Designing Cities to Make Them Safer for Women

In this guest blog, PhD candidate Raven E. Brown discusses how a gender-sensitive approach to urban planning that incorporates the concepts of safe design, with an emphasis on social surveillance, can reduce the likelihood of gender-based violence.
Designing Cities to Make Them Safer for Women


By Raven E. Brown


[18 January  2016] – While pursuing a graduate degree at the New School, I participated in the International Field Programme offered by the Studley Graduate Program in International Affairs in Johannesburg, South Africa. During my stay, a woman was raped on the street outside of my student accommodations. As a woman and native New Yorker who is accustomed to being aware of my surroundings, it was easy to see how the area posed multiple risks.

The dorms were located in an isolated area of Beria, a once-affluent, lower-income neighbourhood on the outskirts of Johannesburg’s Central Business District that is checkered with vacant commercial and residential spaces. Because of the high crime rate, many residents secure their homes with walls, barbed wired and electrical fencing, and few businesses are open after dark.

In short, there were no “eyes on the street” in Beria, to use the phrase coined by Jane Jacobs in her seminal work The Death and Life of Great American Cities. There were no community members watching their street, pedestrians in the process of commuting, or local businesses – all of the factors that together create a system of social surveillance that makes violence less likely to occur, especially against women.

Combined with the high prevalence of gender-based violence in the public sphere that South Africa experiences – according to the Centre for the Study of Violence and Reconciliation in Johannesburg, 25% of rapes which have occurred in the city were perpetrated in public spaces – it is unsurprising that a woman was raped on the street in Beria. Johannesburg is not alone; gender-based violence is escalating in cities around the world, and violence against women in public places in particular remains a neglected issue. (UN Women Safe Cities Program).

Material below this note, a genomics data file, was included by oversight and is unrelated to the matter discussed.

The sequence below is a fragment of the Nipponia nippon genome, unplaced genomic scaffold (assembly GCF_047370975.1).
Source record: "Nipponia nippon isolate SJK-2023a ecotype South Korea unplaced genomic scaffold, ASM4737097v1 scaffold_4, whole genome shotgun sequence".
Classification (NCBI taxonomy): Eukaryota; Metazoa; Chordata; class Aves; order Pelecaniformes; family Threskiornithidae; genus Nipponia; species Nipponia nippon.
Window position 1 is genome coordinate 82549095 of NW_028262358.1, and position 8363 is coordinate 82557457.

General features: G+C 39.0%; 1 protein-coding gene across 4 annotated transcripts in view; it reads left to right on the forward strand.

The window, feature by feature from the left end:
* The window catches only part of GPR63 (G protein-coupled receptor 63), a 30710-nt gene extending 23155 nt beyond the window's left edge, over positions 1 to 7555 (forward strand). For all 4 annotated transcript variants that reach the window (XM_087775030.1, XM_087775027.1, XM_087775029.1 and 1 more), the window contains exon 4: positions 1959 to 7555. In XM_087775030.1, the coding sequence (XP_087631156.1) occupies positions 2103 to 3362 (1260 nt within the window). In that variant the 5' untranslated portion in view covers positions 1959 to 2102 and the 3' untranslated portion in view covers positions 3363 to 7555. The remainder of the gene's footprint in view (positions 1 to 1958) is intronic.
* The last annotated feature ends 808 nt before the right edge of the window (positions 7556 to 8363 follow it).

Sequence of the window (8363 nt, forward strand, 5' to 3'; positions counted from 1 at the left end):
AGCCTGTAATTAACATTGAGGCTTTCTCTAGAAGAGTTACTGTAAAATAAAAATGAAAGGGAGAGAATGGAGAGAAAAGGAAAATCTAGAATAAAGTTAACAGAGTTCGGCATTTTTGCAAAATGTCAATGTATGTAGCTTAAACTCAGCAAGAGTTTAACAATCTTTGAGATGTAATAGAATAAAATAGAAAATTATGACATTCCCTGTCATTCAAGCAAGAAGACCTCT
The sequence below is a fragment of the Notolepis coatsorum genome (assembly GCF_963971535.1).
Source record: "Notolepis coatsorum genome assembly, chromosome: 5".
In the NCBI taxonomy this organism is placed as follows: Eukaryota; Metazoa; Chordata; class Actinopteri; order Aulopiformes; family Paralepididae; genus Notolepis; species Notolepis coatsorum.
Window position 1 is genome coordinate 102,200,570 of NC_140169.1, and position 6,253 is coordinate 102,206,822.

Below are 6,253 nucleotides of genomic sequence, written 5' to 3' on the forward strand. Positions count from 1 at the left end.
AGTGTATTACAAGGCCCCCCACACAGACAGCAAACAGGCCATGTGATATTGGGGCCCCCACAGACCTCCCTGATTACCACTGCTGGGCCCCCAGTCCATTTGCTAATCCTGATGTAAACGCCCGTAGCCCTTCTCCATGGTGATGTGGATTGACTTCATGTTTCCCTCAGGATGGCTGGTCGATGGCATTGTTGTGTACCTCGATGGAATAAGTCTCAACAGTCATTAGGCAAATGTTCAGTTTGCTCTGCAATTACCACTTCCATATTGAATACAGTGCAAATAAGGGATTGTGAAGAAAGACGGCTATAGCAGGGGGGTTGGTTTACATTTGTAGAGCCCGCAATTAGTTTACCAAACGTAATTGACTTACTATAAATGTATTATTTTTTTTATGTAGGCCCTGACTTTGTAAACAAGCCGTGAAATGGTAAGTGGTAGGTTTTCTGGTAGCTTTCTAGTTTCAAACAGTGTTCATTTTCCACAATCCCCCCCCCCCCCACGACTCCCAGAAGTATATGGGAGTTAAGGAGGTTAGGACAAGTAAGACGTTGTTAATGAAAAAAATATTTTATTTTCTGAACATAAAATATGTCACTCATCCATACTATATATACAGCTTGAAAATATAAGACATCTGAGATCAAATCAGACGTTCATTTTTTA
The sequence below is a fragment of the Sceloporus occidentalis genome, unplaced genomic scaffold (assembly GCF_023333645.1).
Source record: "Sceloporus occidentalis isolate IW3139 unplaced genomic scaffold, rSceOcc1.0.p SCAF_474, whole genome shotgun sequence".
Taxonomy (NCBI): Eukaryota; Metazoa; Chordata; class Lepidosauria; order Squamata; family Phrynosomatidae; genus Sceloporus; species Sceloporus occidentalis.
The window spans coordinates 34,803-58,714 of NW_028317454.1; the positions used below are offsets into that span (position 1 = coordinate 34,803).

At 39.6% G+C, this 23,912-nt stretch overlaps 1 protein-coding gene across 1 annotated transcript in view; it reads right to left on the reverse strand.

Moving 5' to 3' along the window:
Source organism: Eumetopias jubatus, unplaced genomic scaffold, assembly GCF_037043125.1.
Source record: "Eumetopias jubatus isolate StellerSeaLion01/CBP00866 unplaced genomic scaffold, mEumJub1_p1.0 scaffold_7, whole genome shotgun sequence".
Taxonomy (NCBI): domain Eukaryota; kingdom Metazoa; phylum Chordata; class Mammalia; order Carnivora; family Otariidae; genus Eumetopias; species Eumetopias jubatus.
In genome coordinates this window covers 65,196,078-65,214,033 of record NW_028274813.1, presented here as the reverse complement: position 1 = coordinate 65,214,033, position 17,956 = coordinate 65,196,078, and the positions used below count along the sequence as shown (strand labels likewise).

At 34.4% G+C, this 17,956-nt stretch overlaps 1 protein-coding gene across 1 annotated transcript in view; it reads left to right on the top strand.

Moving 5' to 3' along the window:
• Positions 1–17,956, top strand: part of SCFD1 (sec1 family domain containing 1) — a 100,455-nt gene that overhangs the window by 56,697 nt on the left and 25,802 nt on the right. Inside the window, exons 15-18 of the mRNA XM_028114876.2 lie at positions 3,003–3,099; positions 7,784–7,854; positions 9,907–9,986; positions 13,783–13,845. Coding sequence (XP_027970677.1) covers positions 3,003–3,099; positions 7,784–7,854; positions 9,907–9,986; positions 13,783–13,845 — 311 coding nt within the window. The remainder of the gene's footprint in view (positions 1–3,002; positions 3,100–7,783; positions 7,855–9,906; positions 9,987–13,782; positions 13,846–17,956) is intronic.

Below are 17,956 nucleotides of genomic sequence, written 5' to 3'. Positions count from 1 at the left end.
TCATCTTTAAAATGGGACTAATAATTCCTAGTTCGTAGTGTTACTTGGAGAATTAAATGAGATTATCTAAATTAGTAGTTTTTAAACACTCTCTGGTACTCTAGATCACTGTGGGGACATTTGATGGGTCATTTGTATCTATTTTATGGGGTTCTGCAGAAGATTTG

Using urban planning to combat violence

This does not mean that the victims of gender-based violence and communities are helpless. The way we approach urban planning and the spatial design of cities can make a big difference. 

Building walls as a means of protection – as in Johannesburg – can undermine a sense of community, foster isolation and fear, and potentially increase the likelihood of violent crime. Creating isolated public spaces also creates spatial environments in which crime is more likely to occur. 

A gender-sensitive approach to urban planning that incorporates the concepts of safe design, with an emphasis on social surveillance, can reduce the likelihood of gender-based violence and other violent crime. 

Healthy Spaces and Places, an Australian NGO focused on urban planning, provides some good examples of gender-sensitive design. It includes, but is not limited to:

  --  Design that increases the presence of people of the street, with adjoining buildings designed so that citizens have a solid view of the street (Jacobs, 1961, p. 46)

  --  Buildings designed to provide natural surveillance of the street

  --  Facilities with designated, lit footpaths that are well maintained

  --  Parks and open public spaces in areas which are visible from houses, schools, and other community-oriented facilities

  --  Artificial lighting in public spaces and routes that ensures visibility at night

  --  Parking lots and pathways that are well lit at night

  --  Street crossings on busy thoroughfares

  --  Mixed use of land to ensure that there is social surveillance at different times of day

  --  Spatial designs that promote natural surveillance

  --  Public transportation depots located in places with natural surveillance


New Delhi's Ring Road: A Cautionary Tale

New Delhi, India provides a good example of the importance of eyes on the street and the concept of social surveillance in violence prevention. The city has expanded due to massive urbanisation in recent decades, and urban planning that was not gender sensitive has potentially increased the likelihood of gender-based violence in the public sphere.